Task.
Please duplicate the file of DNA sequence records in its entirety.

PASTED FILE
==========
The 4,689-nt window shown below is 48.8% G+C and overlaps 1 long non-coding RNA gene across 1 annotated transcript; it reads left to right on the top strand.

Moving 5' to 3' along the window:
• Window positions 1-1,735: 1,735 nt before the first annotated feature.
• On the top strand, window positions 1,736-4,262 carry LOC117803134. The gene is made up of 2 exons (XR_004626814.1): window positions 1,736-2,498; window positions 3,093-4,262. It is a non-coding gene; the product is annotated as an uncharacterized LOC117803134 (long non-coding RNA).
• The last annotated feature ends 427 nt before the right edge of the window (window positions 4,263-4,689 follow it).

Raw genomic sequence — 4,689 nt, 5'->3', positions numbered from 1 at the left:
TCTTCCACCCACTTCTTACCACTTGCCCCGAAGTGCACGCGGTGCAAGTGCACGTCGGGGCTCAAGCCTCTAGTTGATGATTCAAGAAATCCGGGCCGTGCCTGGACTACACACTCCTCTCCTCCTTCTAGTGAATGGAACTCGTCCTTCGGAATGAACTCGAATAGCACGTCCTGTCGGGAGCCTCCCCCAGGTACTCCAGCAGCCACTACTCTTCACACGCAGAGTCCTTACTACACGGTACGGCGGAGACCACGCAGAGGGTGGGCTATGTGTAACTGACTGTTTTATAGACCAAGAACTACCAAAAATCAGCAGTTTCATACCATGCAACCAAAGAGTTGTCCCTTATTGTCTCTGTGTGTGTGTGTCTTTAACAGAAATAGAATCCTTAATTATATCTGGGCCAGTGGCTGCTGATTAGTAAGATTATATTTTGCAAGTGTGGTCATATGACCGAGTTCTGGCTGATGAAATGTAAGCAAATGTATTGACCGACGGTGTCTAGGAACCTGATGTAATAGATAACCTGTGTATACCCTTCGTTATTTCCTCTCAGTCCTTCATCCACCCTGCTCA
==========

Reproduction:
The 4,689-nt window shown below is 48.8% G+C and overlaps 1 long non-coding RNA gene across 1 annotated transcript; it reads left to right on the top strand.

Moving 5' to 3' along the window:
• Window positions 1-1,735: 1,735 nt before the first annotated feature.
• On the top strand, window positions 1,736-4,262 carry LOC117803134. The gene is made up of 2 exons (XR_004626814.1): window positions 1,736-2,498; window positions 3,093-4,262. It is a non-coding gene; the product is annotated as an uncharacterized LOC117803134 (long non-coding RNA).
• The last annotated feature ends 427 nt before the right edge of the window (window positions 4,263-4,689 follow it).

Raw genomic sequence — 4,689 nt, 5'->3', positions numbered from 1 at the left:
TCTTCCACCCACTTCTTACCACTTGCCCCGAAGTGCACGCGGTGCAAGTGCACGTCGGGGCTCAAGCCTCTAGTTGATGATTCAAGAAATCCGGGCCGTGCCTGGACTACACACTCCTCTCCTCCTTCTAGTGAATGGAACTCGTCCTTCGGAATGAACTCGAATAGCACGTCCTGTCGGGAGCCTCCCCCAGGTACTCCAGCAGCCACTACTCTTCACACGCAGAGTCCTTACTACACGGTACGGCGGAGACCACGCAGAGGGTGGGCTATGTGTAACTGACTGTTTTATAGACCAAGAACTACCAAAAATCAGCAGTTTCATACCATGCAACCAAAGAGTTGTCCCTTATTGTCTCTGTGTGTGTGTGTCTTTAACAGAAATAGAATCCTTAATTATATCTGGGCCAGTGGCTGCTGATTAGTAAGATTATATTTTGCAAGTGTGGTCATATGACCGAGTTCTGGCTGATGAAATGTAAGCAAATGTATTGACCGACGGTGTCTAGGAACCTGATGTAATAGATAACCTGTGTATACCCTTCGTTATTTCCTCTCAGTCCTTCATCCACCCTGCTCA